Margaret Sullivan, who was editor-in-chief of The Buffalo (N.Y.) News, her hometown paper, before becoming public editor of The New York Times and now media columnist at the Washington Post, highlighted a digital-only newsroom in East Lansing, MI, previously a “news desert,” that relies on citizen journalists, and low-paid volunteers to cover local news, including both retirees and young people. She suggested this might be a model elsewhere.

The journalists talked about how the industry could elevate the public perception of how critical journalism is to the strength of democracy.

Sullivan connected the dots between the decline of local news and our polarized political landscape. She noted that in the past people subscribed to their local newspapers not only for news in their area, but also for coverage of top national and international stories. “People are not getting basic good information and the result is more polarization and divisiveness. Without reliable information people cannot make informed choices. As a result, political participation declines. Local news gives people a sense of community. Without it, we can’t hold public officials accountable. There’s more corruption. People vote less. There’s less positive involvement in the community. It exacerbates problems.”

She even went so far as to suggest a national ad campaign or a public relations effort by the industry to build public support for the critical work journalists do, though she added: “Of course, that’s not my area.”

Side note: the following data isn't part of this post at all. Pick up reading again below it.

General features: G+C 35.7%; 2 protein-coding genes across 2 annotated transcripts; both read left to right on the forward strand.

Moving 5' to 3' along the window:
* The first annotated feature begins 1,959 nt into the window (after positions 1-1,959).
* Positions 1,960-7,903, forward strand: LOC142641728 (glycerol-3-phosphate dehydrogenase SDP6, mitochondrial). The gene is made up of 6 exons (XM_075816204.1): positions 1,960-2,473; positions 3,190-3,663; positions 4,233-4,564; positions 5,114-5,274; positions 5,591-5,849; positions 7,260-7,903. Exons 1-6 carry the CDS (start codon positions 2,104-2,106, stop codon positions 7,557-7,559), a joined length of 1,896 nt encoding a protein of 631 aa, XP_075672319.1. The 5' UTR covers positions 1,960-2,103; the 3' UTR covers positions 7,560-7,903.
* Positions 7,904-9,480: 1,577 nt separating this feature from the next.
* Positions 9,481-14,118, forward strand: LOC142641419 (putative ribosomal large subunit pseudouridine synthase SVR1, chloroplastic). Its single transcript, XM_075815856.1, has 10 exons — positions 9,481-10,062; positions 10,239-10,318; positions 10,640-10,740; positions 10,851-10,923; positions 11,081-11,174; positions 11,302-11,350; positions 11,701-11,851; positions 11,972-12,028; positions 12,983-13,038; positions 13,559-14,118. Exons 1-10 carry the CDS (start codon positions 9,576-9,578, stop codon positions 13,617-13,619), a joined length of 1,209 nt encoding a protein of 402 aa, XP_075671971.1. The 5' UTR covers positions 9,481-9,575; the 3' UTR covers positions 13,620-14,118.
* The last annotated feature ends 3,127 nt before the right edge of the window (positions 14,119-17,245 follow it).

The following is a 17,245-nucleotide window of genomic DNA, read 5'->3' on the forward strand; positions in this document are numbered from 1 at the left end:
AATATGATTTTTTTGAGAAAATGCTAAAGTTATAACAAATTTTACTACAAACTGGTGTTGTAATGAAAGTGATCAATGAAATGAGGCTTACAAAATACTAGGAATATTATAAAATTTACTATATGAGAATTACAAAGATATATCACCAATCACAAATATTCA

Sullivan said: “How can we change the narrative to help people understand what’s at stake to save the industry? We have a story to tell. We can use our storytelling skills to tell it. Newspapers were so fat and happy for so long, since 2007 or 08, that’s changed but I don’t think the message [to the public] has caught up with reality.

Art Cullen, whose 3,386-circulation family-owned newspaper in Storm Lake, IA, is the subject of a widely seen documentary film about his effort to keep local journalism alive (the paper is staffed by the Cullen family), said community journalism is at the heart of what the paper tries to achieves along with “accountability journalism.”

“Accountability permeates everything we do. Every school board meeting we cover, every budget story– we’re showing the public how public officials are stewarding their tax dollars. Every little thing we do is accountability journalism. Reweaving the fabric of a community about a common set of facts. That’s our credibility.” He also noted that the Storm Lake Times is “going to need philanthropic help” to sustain itself. The paper is the second-smallest in history to win a Pulitzer Prize, which it did in 2017 for Cullen’s editorial writing.

Mariano also emphasized the fact that journalists fight rising disinformation and can try to disconnect people from conspiracy theories. She said: “Local news is decisive when it comes to combating disinformation. We speak to an audience that isn’t programmed. They’re not listening all day to conservative talk radio. We talk to the persuadable middle. We help create that shared set of facts. If we’re very good at debunking disinformation, we can help heal the partisanship and divisiveness.”